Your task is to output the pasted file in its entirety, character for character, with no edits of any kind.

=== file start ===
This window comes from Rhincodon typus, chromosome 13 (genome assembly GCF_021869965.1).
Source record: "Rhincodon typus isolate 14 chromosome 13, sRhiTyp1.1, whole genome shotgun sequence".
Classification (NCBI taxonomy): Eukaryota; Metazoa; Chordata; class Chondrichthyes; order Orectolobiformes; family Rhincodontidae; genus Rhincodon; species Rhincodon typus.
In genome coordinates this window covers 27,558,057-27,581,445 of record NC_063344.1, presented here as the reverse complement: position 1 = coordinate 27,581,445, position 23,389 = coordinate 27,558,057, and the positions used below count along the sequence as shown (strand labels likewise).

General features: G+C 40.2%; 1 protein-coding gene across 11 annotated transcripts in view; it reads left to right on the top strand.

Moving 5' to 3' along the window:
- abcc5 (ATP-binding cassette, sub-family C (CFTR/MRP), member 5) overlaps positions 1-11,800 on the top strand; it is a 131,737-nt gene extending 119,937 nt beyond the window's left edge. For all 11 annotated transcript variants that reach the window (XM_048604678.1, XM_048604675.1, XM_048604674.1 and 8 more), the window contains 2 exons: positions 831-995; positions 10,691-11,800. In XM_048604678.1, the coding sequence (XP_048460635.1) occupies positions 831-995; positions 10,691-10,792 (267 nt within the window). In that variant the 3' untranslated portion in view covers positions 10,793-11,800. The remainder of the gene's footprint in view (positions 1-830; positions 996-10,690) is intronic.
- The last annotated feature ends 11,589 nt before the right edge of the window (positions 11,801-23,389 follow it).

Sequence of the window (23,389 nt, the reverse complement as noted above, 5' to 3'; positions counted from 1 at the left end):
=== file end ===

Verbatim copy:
This window comes from Rhincodon typus, chromosome 13 (genome assembly GCF_021869965.1).
Source record: "Rhincodon typus isolate 14 chromosome 13, sRhiTyp1.1, whole genome shotgun sequence".
Classification (NCBI taxonomy): Eukaryota; Metazoa; Chordata; class Chondrichthyes; order Orectolobiformes; family Rhincodontidae; genus Rhincodon; species Rhincodon typus.
In genome coordinates this window covers 27,558,057-27,581,445 of record NC_063344.1, presented here as the reverse complement: position 1 = coordinate 27,581,445, position 23,389 = coordinate 27,558,057, and the positions used below count along the sequence as shown (strand labels likewise).

General features: G+C 40.2%; 1 protein-coding gene across 11 annotated transcripts in view; it reads left to right on the top strand.

Moving 5' to 3' along the window:
- abcc5 (ATP-binding cassette, sub-family C (CFTR/MRP), member 5) overlaps positions 1-11,800 on the top strand; it is a 131,737-nt gene extending 119,937 nt beyond the window's left edge. For all 11 annotated transcript variants that reach the window (XM_048604678.1, XM_048604675.1, XM_048604674.1 and 8 more), the window contains 2 exons: positions 831-995; positions 10,691-11,800. In XM_048604678.1, the coding sequence (XP_048460635.1) occupies positions 831-995; positions 10,691-10,792 (267 nt within the window). In that variant the 3' untranslated portion in view covers positions 10,793-11,800. The remainder of the gene's footprint in view (positions 1-830; positions 996-10,690) is intronic.
- The last annotated feature ends 11,589 nt before the right edge of the window (positions 11,801-23,389 follow it).

Sequence of the window (23,389 nt, the reverse complement as noted above, 5' to 3'; positions counted from 1 at the left end):